The Joint Department of Biomedical Engineering offers graduate students a wide spectrum of research areas on which to focus their doctoral research. These areas include biomedical microdevices, medical imaging, pharmacoengineering, regenerative medicine, and rehabilitation engineering. With our faculty among the world’s experts in these subjects, and with numerous complementary research projects active within and across research areas, graduate students have ample opportunity to engage in the research that piques their interests and best supports their professional goals.
Interdisciplinary collaboration, the cornerstone of the biomedical engineering discipline, is well supported in our Joint Department and permeates graduate student training. For example, BME graduate students work hand-in-hand with clinical faculty to identify significant needs that are not met by existing technologies, to establish experimental methods for developing new approaches, to recruit study participants, and to interpret research outcomes in the context of translation to clinical practice. Similarly, BME graduate students engage with basic science investigators to bridge knowledge gaps and enlighten thinking. Further, BME graduate students participate in research together with industry partners spanning established corporations to early-stage start-up companies. Such industry partnerships bring academic research closer to commercialization and offer students valuable perspective on how the market drives biomedical technology development. This collaborative and interdisciplinary approach to training powerfully, yet elegantly, broadens graduate student exposure to research cultures to prepare students for careers as independent investigators in both academics and industry.
Student Statistics and Funding
After graduation, 82% of our graduate students continue to work in the field of biomedical engineering, with most establishing careers in industry (46%) or academics (39%).
Our graduate students are fully funded through completion of the Ph.D. degree. Funding sources include the National Institutes of Health (NIH) , National Science Foundation (NSF) and U.S. Department of Defense as well as private foundations, industry sponsors, and the state of North Carolina. Many BME graduate students participate in highly specialized NIH-sponsored training programs with tailored curricula that blend input from experts across several disciplines. Moreover, BME students successfully compete for individual training grants from the NIH and NSF, securing for themselves both funding and prestige.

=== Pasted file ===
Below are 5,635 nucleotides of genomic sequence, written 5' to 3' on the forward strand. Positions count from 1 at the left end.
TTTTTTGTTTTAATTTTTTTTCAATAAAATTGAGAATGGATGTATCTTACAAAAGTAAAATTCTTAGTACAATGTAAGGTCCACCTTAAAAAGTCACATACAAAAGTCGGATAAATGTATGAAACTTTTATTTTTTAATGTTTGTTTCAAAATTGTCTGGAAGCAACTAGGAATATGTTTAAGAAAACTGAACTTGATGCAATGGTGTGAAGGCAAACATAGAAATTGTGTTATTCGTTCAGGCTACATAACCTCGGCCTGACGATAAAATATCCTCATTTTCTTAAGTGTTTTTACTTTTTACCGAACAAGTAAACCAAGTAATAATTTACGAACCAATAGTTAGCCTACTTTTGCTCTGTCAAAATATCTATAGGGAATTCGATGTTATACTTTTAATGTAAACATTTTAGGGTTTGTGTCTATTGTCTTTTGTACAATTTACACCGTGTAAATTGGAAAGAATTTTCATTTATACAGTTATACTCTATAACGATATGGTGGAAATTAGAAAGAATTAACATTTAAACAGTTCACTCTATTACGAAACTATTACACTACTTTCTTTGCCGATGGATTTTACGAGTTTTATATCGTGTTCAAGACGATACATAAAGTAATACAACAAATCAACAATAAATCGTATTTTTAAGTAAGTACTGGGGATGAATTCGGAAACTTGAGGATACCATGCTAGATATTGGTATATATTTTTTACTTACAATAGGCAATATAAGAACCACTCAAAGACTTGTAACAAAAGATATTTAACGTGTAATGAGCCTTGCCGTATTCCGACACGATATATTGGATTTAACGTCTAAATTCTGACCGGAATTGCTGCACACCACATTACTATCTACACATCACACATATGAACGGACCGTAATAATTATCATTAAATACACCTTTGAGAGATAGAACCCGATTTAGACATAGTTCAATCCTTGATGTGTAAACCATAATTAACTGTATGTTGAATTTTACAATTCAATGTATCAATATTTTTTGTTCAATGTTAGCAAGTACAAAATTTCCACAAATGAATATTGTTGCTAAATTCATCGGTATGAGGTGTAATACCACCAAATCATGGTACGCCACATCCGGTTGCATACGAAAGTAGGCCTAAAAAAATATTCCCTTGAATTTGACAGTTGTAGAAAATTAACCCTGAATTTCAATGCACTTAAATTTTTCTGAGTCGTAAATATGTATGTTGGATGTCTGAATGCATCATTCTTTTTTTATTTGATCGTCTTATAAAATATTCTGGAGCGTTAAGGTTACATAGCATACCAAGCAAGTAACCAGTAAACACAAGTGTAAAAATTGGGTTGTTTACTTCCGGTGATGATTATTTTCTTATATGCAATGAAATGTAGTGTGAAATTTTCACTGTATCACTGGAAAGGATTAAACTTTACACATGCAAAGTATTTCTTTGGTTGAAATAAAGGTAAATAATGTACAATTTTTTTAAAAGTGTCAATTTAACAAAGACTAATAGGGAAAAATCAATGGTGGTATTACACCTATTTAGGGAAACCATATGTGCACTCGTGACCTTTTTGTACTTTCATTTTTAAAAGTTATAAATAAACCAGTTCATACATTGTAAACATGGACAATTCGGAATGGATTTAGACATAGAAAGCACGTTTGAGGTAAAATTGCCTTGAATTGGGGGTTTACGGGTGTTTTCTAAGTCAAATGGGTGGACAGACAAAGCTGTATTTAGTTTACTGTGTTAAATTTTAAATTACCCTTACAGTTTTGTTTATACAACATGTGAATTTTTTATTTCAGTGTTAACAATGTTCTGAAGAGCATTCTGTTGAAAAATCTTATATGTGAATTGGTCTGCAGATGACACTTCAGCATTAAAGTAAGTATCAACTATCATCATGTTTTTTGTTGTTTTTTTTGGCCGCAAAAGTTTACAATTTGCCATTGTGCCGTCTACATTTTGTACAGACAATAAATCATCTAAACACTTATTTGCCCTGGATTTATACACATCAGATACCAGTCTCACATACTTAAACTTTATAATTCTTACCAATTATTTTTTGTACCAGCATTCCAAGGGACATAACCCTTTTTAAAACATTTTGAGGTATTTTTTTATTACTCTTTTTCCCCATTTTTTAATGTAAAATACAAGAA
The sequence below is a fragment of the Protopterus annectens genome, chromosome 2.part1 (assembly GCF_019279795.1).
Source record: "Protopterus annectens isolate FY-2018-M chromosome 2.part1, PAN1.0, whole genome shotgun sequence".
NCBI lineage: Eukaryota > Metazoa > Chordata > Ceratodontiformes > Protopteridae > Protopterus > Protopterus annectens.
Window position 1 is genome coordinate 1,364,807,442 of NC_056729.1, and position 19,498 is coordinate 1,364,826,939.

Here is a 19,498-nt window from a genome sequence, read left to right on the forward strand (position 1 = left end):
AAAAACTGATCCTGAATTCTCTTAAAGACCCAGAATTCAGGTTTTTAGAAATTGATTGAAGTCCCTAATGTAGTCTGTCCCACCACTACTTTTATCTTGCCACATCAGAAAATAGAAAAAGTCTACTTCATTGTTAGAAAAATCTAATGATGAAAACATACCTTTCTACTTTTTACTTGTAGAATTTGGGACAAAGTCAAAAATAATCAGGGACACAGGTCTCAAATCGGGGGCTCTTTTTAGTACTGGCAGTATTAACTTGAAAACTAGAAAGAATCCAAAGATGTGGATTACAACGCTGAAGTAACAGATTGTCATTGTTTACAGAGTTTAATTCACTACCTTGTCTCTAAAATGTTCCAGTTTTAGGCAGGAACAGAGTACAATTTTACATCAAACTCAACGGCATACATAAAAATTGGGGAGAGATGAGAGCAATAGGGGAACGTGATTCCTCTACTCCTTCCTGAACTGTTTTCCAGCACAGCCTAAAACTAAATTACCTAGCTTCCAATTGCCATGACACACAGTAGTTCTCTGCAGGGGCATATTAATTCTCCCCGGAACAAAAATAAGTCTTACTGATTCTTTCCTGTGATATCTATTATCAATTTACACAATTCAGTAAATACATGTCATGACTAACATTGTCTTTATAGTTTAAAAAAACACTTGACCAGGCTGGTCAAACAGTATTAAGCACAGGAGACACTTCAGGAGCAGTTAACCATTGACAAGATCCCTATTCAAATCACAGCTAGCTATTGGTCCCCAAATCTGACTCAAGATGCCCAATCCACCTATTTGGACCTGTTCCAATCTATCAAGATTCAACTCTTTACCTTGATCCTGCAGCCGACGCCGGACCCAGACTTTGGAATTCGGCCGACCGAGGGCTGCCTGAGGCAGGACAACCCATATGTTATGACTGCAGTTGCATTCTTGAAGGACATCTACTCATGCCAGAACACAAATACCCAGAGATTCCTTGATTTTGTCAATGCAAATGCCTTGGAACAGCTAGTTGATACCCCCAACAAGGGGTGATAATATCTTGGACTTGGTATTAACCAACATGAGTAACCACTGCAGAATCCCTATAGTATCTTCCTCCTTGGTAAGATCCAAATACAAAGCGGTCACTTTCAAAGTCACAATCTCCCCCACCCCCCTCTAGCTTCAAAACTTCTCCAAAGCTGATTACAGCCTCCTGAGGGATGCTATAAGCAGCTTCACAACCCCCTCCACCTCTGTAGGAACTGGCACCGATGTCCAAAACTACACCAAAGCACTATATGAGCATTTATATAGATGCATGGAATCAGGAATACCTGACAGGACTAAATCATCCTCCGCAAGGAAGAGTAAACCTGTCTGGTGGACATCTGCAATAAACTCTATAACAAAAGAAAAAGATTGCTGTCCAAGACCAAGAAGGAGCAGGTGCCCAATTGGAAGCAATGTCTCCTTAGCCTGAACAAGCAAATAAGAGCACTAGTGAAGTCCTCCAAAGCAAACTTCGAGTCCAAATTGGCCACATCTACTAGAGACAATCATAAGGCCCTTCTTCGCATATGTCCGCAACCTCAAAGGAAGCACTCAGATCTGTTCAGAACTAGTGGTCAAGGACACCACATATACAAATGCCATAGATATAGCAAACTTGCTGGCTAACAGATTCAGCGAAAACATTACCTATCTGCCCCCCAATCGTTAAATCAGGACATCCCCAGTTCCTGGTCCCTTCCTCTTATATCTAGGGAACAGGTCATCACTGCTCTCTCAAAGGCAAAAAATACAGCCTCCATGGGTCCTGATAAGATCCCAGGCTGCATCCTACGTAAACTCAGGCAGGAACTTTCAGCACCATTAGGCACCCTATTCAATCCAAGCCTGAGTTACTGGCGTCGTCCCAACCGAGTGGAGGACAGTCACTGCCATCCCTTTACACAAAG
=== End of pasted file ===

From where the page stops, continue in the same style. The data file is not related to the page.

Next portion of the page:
BME graduate students have tremendous flexibility to adjust their graduate student experiences in ways that best suit their personal scientific, professional and personal goals. For example, students may choose to match with a specific research laboratory and adviser in the first semester, or they may opt to rotate through different laboratories during the first year. Students may select a primary research adviser from within or outside the BME department on either the UNC or the NC State campus. Students may select classes from among those offered at UNC, NC State, or through an inter-institutional course exchange program with Duke University. Industry internships that complement students’ dissertation research are possible, as are first-hand teaching experiences. Finally, students may participate in enrichment programs, such as writing support, teaching preparation, and career counseling at both UNC and NC State.